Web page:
“She had the kind of body that would probably intimidate, any of them that were un-southern, not me cousin” – Andre 3000
Growing up in North Carolina (pronounced Noire Ka-lina if you’re from the Wood) without sisters or an extra “X” chromosome, in the dark ages before the dawn of Living Single and Family Matters, in a household where a year-long subscription to Boys’ Life made much more sense than one to Essence, you could probably understand why I was privy to very little info about the opposite sex.
In fact, if it were not for the precocious antics of Kenny aka “Bud” of the Cosby Show and his relentless weekly pursuits of all things small, brown and Huxtable, I really don’t know where my insight into the lives of those little brown girls I became so fond of would have come from as a kid.
And though thoroughly documented and confirmed by Kenisha Johnson, my grade school brown-eyed secret muse, followed by a sustained teenage tri-obsession with Rudy Huxtable, Ashley “Bel-Air” Banks and singer Shanice, I can honestly admit that despite my consistent Thursday night Cosby cravings and clamoring for an “I Love Your Smile” Pt. 2 remix, it was brought to my attention that I had never really considered their shoes.
No, not the physical wear and tear or brand name label, but figuratively-speaking what it took to occupy those little cocoa brown bodies day in and day out in a world that still seemed to prefer its women with several extra shots of milk and whip cream on top. As a boy, I honestly couldn’t have been more oblivious or clueless to the so-called complexion hierarchy or “pecking order” of beauty, as Andre 3000 alluded to
“This saddens me, I see the pecking order / Quote-unquote “bad b*tches” work the whole floor / Those that get laughed at sit off in the corner / Like a lab rat nobody want her”
and how it seemed to usher some girls to the front of the line and behind the golden ropes into VIP, while steadily keeping others on the curb freezing wishing they’d stayed at home. I was in my own world trying to get my own girl. Besides, I had a lot of other things that kept me more than preoccupied: sports, Sega genesis, a perfectly curved part in the front of my fade, Jordans, getting my braces off, and my engineering of the best pick up line to combat “Kevin Hart syndrome,” known to be deadly in female dating circles or modern male height deficiencies formerly known as “Carlton Banks disease” (Hey, Im 5’8 and needless to say, it kept me busy).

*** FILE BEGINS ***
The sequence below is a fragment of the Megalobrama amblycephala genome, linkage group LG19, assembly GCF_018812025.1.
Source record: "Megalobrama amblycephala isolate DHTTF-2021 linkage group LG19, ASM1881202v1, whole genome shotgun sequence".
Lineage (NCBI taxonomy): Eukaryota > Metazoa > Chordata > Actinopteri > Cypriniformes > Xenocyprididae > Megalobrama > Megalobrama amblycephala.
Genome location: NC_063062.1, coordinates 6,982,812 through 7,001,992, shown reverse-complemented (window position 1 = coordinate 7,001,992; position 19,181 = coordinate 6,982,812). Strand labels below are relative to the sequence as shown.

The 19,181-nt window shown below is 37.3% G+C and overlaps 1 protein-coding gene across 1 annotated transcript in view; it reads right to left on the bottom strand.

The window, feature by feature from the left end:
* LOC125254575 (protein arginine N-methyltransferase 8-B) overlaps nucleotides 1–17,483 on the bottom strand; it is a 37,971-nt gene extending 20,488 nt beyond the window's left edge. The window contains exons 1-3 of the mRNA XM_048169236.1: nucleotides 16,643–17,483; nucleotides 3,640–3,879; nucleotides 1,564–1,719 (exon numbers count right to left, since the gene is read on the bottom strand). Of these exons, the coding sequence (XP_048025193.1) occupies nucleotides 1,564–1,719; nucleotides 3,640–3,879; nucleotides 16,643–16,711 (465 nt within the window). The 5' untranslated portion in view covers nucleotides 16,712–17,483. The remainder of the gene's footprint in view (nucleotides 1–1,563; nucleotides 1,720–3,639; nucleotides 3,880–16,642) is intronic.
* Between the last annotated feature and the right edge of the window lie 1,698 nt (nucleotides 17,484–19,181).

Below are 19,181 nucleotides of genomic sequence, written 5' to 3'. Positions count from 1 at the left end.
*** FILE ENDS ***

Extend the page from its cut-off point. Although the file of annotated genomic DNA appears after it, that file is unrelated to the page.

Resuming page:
When I got to college, however, I noticed on several occasions that my appreciation for brown skinned women suddenly came under fire. Apparently, to many of my female peers, my dark skinned Omar Epps-like complexion and dress made me a likely candidate for those black men that solely dated light skinned females and white women. Heavens to Murgatroyd!
And though I explained several times that even though I found women of multiple hues attractive, it was brown-skinned women that seemed to captivate me more often than not. It didn’t go over too well. Plus, having a light skinned girlfriend at the time didn’t help my cause either.
In years since, I’ve noticed remnants of the same phenomenon. Whenever I’m out with a woman that happens to be dark skinned like myself, either on a date or just out for a bite to eat, I’m usually on the receiving end of several smiles and frozen eyes from female onlookers. To me their eyes suggest I’m doing something daring or heroic. “Look at him! They do exist!” I imagine this is what it was like for President Obama when black women first realized his wife’s complexion didn’t fit the lighter skinned stereotype of the “wife of the accomplished black guy.”
One time, while out with one of my exes, I was actually congratulated by a black woman for dating a darker skinned woman, “Go ‘head, Currrtttiiisss!” I was caught off guard! I didn’t know if I had won some black community cash prize, an Obama dating affirmative action tax credit, or a NAACP Image award (doesn’t almost everyone Black person seem to get one of these at some point). I had heard before through female friends of mine, that at times we as black men (especially celebrities), haven’t been the most hospitable to the darker shades of the diaspora, and therefore, had cemented the idea that lighter was better but was it really this pervasive?
I wondered if I was to travel this road all my life. Forever turning dark skinned women off with my very presence who had already made up in their mind that either I couldn’t or wouldn’t want to date them. Personally, I thought this sh*t was cray. Then I wondered if I ever had a daughter someday, if she might have justification to think the same way despite my love for her. Maybe I’m making wayy to big a deal of all this. And then again, maybe I’m not.
So far, I’ve honestly had girlfriends of all complexions from Vanessa to Denise, and if it just so happens that the woman who captivates me most is a doppelganger for Grace Jones, then I don’t mind putting in more effort to show my sincerity. After all, I surely believe my little Rudy would deserve the same from her “Bud” someday.
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